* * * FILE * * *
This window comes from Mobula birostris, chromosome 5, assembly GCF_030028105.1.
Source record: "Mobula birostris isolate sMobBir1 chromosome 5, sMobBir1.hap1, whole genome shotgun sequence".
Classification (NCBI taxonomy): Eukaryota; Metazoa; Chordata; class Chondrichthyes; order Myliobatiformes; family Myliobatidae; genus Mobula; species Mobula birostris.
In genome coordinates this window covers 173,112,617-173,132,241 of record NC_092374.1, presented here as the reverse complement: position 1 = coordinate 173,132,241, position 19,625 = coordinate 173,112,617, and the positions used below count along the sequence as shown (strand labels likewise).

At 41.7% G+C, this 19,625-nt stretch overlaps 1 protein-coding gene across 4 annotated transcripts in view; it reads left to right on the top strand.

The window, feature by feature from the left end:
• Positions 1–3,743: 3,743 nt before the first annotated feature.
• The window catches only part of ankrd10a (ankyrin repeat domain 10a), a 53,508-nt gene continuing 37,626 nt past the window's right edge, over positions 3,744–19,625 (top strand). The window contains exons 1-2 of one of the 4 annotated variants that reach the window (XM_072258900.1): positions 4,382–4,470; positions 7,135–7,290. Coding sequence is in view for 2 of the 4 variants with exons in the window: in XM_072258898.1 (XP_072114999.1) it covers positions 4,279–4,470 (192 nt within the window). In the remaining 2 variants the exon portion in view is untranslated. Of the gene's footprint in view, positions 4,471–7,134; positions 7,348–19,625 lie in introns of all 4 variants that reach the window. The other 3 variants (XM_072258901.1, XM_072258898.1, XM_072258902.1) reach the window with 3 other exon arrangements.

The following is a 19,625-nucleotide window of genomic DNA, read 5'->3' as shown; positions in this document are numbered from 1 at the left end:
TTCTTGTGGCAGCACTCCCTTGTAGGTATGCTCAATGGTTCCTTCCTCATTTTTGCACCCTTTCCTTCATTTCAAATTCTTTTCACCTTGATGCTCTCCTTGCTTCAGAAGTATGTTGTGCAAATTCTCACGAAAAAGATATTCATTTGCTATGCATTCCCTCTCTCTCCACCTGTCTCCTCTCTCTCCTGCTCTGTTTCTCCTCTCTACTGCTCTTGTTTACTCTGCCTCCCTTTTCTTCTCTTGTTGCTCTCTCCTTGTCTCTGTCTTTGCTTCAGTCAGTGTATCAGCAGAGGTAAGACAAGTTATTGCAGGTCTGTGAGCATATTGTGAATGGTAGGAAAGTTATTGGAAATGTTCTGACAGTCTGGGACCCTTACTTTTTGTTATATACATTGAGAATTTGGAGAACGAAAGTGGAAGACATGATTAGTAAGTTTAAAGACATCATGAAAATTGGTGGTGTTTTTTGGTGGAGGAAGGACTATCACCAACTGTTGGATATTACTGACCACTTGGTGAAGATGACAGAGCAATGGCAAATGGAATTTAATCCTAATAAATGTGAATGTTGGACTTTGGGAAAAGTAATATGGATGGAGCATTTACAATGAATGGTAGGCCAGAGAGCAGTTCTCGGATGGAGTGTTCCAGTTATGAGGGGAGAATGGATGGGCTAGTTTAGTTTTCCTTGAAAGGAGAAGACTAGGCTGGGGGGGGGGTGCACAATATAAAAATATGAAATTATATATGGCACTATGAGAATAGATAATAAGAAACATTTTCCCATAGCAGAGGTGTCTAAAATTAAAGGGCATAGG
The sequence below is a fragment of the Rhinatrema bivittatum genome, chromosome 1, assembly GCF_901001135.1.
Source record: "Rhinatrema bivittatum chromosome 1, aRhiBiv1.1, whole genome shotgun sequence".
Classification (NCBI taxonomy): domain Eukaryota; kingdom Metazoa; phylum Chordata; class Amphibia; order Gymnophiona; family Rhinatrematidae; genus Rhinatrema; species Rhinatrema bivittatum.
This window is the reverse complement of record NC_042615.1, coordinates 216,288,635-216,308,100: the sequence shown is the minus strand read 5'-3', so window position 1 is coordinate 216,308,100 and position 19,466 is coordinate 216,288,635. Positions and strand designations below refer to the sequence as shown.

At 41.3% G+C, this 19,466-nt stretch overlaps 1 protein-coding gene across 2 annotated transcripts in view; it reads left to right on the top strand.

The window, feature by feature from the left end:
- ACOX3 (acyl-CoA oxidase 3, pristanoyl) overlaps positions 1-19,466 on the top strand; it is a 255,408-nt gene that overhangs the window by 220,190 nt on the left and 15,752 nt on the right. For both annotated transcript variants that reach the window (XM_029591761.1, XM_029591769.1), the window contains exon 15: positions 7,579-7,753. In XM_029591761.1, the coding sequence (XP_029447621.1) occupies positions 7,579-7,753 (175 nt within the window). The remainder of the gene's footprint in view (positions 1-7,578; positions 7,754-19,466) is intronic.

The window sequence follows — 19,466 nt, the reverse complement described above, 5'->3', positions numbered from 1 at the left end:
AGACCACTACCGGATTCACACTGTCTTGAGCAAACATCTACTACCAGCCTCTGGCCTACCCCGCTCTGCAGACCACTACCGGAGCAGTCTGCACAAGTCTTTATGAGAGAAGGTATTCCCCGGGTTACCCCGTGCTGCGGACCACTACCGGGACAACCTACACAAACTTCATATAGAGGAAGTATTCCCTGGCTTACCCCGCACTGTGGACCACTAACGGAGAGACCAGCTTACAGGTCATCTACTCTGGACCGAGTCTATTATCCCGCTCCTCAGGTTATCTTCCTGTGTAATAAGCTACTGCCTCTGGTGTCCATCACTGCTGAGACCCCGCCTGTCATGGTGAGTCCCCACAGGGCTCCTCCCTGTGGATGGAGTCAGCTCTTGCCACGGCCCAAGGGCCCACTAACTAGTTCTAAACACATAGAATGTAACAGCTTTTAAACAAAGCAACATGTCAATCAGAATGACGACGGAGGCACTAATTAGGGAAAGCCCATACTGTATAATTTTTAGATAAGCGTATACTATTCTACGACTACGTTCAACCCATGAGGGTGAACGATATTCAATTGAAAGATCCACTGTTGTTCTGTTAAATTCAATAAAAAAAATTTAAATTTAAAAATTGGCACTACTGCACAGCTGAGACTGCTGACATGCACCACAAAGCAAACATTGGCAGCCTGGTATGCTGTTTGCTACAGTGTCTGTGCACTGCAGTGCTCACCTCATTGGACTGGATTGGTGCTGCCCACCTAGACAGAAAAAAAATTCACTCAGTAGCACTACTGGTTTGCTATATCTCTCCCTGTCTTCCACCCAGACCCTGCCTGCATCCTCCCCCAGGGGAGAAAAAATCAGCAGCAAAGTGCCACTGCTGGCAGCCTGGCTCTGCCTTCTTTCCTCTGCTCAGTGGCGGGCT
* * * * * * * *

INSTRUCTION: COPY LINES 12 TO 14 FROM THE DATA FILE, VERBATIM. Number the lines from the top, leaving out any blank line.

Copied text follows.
Source record: "Rhinatrema bivittatum chromosome 1, aRhiBiv1.1, whole genome shotgun sequence".
Classification (NCBI taxonomy): domain Eukaryota; kingdom Metazoa; phylum Chordata; class Amphibia; order Gymnophiona; family Rhinatrematidae; genus Rhinatrema; species Rhinatrema bivittatum.
This window is the reverse complement of record NC_042615.1, coordinates 216,288,635-216,308,100: the sequence shown is the minus strand read 5'-3', so window position 1 is coordinate 216,308,100 and position 19,466 is coordinate 216,288,635. Positions and strand designations below refer to the sequence as shown.